Keith Fullerton Whitman
Following Fullerton Whitman's deep dedication to modular synthesizers, Malört was mostly built with Serge synthesizers, to which some voice, voice synthesization and field recording fragments were added, among other elements. The piece was conceived to adapt to a listening process that can be “turned on” and “turned off” at any moment. The qualities of the sound material and the lack of resolution reinforce a somber or even claustrophobic tone, not unrelated to the times we are living in. However, insolvency is not alien to this musician’s work, just as the absence of a settled familiarity and an intentional or sustained emotional retribution.
The tension and disquiet of Fullerton Whitman’s music are perhaps symptoms of the search for a fluidity that refuses taxonomies and stylistic canon. The timbers take off from usages sedimented by the history of electronic music; the rhythms multiply like “aerosols” and the cadences associated to musical genres are deformed, like elastic bands transforming and crisscrossing.
The increasing internalization of decision processes by Fullerton Whitman’s hardware system turns the musician into more of an orchestrator than a direct generator of musical events. He defines internal matters and clocks that constitute the basis for an ecosystem but not necessarily the way in which the creatures that inhabit it develop and interact. And the perspective of the piece which presents itself as if belonging to a line of work that expands, not through the domain of control but instead through those of an enchantment inherent to a progressive abdication of control, and highlights its enigmatic glow, especially in moments when electronic sounds are occasionally and oftly penetrated by acoustic songs. The intensities and complexities of Malört go through us, coming from the past and the future. From its paradoxical tensions, sometimes more subtle and other times more daring, it exudes a quality which is as regenerating as it is abyssal.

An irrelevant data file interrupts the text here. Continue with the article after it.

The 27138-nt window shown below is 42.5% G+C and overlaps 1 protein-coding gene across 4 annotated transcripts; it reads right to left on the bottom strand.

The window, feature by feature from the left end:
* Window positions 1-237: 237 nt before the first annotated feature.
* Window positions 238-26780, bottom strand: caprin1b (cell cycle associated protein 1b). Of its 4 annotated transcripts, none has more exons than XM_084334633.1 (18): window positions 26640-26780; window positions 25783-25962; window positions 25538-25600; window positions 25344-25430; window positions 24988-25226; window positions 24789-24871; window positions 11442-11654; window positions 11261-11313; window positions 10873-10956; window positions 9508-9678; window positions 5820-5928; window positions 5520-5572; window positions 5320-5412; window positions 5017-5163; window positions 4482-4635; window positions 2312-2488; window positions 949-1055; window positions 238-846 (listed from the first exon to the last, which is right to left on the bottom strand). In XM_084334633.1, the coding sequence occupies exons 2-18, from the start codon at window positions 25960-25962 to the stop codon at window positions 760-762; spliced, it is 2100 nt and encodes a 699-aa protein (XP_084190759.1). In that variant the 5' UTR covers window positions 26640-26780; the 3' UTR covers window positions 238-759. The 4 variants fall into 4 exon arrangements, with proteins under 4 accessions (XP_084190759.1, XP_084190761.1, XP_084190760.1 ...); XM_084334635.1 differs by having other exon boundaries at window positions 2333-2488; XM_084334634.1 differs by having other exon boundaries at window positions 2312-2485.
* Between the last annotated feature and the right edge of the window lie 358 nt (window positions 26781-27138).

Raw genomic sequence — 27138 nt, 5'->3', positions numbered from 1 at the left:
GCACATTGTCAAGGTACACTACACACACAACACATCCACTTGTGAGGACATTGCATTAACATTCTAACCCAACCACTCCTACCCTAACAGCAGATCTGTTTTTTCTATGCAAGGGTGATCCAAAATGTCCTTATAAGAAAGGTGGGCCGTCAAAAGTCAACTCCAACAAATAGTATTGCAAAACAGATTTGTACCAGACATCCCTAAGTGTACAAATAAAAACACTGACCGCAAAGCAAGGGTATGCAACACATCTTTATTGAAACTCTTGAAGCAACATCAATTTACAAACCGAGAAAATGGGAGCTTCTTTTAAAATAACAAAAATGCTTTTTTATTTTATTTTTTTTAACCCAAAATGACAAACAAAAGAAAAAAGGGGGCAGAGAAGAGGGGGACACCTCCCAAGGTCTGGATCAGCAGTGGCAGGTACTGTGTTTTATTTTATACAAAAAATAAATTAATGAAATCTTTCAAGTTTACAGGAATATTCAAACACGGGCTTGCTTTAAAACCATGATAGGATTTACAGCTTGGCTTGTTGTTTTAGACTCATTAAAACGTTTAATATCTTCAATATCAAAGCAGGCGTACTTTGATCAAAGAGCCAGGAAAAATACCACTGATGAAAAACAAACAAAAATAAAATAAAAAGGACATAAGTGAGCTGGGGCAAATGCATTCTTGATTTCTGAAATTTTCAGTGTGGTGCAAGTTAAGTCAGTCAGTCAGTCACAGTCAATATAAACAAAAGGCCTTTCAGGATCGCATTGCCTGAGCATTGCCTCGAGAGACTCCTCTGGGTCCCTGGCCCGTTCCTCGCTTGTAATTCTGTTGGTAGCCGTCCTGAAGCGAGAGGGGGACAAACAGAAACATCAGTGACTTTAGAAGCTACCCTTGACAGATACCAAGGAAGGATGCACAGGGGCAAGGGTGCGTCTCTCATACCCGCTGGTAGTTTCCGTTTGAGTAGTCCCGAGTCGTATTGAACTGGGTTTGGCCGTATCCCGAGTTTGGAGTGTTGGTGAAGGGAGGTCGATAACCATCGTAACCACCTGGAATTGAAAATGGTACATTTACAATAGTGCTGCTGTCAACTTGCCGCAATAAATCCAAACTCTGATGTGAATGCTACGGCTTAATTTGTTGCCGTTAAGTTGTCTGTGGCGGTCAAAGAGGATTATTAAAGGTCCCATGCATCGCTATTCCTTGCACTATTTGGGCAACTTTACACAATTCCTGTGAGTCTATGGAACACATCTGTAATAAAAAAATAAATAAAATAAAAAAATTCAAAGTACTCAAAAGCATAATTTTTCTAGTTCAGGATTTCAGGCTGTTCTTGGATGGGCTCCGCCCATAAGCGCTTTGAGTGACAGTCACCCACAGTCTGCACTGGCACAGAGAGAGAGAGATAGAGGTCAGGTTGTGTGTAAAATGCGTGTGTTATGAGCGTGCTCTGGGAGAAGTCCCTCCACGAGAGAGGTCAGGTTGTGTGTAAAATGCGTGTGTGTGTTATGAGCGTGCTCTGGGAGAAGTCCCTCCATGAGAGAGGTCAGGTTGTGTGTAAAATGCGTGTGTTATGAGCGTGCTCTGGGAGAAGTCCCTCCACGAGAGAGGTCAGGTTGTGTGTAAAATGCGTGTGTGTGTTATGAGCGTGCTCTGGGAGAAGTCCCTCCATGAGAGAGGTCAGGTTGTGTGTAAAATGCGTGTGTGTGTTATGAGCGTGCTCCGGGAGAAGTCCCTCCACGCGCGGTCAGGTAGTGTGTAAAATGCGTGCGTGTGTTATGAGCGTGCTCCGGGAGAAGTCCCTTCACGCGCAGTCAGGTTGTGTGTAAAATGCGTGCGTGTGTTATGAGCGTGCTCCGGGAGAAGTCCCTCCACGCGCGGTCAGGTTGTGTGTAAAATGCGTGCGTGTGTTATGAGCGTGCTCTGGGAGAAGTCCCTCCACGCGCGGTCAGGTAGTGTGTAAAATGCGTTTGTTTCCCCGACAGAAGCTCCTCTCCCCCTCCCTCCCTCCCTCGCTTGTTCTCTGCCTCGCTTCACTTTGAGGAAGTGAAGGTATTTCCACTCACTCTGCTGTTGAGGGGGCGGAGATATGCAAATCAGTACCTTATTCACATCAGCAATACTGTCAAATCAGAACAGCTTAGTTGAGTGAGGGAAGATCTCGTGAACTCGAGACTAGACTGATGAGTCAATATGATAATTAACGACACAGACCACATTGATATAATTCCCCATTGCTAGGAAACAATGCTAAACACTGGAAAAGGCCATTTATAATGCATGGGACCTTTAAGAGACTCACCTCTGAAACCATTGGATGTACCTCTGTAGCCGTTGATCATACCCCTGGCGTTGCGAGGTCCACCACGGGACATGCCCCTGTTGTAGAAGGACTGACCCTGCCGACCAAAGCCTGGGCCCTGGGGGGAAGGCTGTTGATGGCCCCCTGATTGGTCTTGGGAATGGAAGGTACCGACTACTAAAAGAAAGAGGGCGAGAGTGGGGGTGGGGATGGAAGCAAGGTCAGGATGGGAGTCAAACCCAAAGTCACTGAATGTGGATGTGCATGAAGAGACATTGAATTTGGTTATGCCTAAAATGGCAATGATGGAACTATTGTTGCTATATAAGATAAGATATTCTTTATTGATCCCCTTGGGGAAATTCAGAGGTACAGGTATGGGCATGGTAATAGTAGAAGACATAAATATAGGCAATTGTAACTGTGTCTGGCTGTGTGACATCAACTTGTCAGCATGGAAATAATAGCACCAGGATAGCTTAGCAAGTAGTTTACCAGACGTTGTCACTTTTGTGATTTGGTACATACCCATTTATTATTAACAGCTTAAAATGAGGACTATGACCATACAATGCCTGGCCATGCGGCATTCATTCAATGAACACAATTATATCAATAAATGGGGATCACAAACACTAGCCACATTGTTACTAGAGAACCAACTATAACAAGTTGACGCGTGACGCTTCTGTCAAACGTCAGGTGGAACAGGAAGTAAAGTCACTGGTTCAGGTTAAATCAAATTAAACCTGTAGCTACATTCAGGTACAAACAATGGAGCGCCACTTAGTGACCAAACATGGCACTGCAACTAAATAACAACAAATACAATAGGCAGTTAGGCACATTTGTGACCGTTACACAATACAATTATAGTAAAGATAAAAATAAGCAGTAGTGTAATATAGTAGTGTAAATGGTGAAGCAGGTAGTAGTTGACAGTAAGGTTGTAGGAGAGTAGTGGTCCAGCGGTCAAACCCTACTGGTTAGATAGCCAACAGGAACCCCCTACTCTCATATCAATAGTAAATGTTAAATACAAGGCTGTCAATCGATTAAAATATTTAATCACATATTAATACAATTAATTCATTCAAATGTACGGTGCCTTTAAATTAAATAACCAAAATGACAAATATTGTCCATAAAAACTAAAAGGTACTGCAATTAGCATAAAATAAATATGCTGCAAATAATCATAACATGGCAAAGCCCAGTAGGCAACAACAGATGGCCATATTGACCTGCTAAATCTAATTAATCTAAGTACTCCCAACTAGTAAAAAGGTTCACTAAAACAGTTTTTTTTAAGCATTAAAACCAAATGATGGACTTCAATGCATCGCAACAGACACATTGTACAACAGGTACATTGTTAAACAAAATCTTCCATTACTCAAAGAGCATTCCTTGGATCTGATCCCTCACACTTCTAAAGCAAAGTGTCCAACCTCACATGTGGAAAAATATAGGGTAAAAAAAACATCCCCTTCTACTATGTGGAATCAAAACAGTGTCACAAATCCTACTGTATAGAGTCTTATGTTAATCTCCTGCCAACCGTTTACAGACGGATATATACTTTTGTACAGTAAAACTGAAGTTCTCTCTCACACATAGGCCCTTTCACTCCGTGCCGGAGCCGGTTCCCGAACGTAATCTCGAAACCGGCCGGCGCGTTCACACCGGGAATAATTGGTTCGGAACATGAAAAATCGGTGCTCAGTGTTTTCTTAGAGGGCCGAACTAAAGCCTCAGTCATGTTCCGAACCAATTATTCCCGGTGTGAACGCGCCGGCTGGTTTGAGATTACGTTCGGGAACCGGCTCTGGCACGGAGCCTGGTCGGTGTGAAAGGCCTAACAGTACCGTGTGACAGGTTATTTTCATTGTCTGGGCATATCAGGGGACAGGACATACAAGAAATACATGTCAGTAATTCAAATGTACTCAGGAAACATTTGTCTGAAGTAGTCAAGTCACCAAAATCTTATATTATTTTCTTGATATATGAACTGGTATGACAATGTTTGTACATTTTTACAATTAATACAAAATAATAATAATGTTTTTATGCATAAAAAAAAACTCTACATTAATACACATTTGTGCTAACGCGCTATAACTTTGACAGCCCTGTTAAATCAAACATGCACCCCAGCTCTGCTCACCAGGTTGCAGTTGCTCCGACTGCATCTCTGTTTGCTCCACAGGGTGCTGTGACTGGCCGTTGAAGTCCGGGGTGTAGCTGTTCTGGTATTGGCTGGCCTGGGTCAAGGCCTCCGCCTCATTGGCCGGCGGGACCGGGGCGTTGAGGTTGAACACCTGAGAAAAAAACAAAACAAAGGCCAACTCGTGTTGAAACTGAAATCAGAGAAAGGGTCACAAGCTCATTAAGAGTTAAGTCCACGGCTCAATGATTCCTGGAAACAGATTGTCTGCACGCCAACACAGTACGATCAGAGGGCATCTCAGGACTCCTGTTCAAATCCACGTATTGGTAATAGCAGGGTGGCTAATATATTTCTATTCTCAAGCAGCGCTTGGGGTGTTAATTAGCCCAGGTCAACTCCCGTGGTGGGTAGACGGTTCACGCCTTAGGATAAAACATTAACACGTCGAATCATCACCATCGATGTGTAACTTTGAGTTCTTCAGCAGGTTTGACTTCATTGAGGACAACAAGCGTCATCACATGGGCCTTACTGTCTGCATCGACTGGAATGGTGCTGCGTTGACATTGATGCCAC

by Pedro Rocha
Keith Fullerton Whitman is a composer and performer based in Fort Greene, Brooklyn. He is currently in the midst of realizing geographically & thematically aligned Live Electronic Music under the "Redactions" banner, as well as performing contemporary revisions of his classic "Generators" and "Playthroughs" frameworks. Keith has recently performed, set up installations, and given presentations at festivals such as Frequency Festival 2020 (Chicago), Silent Night #20 (Prague), NEXT 2019 (Bratislava), Luc Ferrari: Stereo Spasms (Brooklyn), Bach to the Future VII (Providence), w/ André Gonçalves, Clothilde, & Simão Simões at OUT.Fest 19 (Barreiro), Meakusma (Eupen), w/ Tarek Atoui at Kurimanzutto & The Guggenheim Museum (New York), Remote Viewing (Philadelphia), Expo 74 (North Adams), Musica Practica / Elettronica Viva 2019 @ UPenn (Philadelphia), The Kranzberg Arts Foundation (St. Louis), & Sonic Acts 2019 (Amsterdam).